Ad Spot

Untreated wastewater spills into Jacks Creek

A ruptured sewer line in Washington spilled approximately 50,000 gallons of untreated wastewater into Jacks Creek on Tuesday, according to a press release from the city.

Washington Public Works staff worked Tuesday afternoon to contain the spill, which was located between Respess and Market streets. According to the press release, the spill was contained in about two hours.

“It was a cast-iron line that’s pressurized and cracked,” said Washington City Manager Jonathan Russell. “We notified the North Carolina Department of Environmental and Natural Resources and then deployed some preventative measures to recapture most of the spill.”

SCHEDULED REPAIRS: The sewage leak coincided with scheduled repairs of a collection basin near one of the city’s lift stations. City Manager Jonathan Russell said it is unclear if the maintenance and the leak were related or coincidental. (Matt Debnam/Daily News)

Russell said the spill Tuesday coincided with scheduled repairs to a catch basin connected to a lift station in the heart of town. Those repairs closed down Fifth Street for part of the day, and the city is working to determine if the spill and the repairs were related.

“The spill may have been attributed to those repairs, but it may have been a coincidence. We’re not certain,” Russell said. “It was an older cast-iron pipe that cracked. Pressure did not increase, so it may have been a coincidence or work in that area may have disrupted some of the soil and caused something to shift. We’re not really sure of the exact cause.”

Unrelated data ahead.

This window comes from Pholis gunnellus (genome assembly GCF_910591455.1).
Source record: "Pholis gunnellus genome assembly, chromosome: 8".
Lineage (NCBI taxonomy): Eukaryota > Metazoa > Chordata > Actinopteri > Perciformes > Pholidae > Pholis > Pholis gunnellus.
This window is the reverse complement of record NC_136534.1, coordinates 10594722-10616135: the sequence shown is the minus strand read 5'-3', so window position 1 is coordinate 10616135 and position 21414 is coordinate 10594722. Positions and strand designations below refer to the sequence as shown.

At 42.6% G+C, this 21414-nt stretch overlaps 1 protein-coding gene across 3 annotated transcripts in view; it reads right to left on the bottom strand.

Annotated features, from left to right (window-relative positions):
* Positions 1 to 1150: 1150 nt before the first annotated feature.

While the sewage spill was contained early Tuesday afternoon, the repairs that closed Fifth Street were completed later that afternoon.

“Because our staff were working in close proximity to the leak, they were able to address it rather quickly to minimize any spill that may have happened,” Russell said. “They were able to collect and secure the sewage rather quickly. It was unexpected, but we were able to get out in front of it and minimize any effects.”

David May, who serves as the water quality regional operations supervisor with North Carolina Department of Environmental Quality, agrees with that assessment, saying city staff responded quickly to address the spill. Due to those efforts, he says it does not appear any of the sewage reached the Pamlico River. While there will be impacts on the creek in the short term, May said natural processes should help absorb any remaining sewage.

May said fishing in Jacks Creek, a popular activity for many area residents, is not advised at this time. DEQ will continue to monitor water quality in the creek in the days and weeks to come.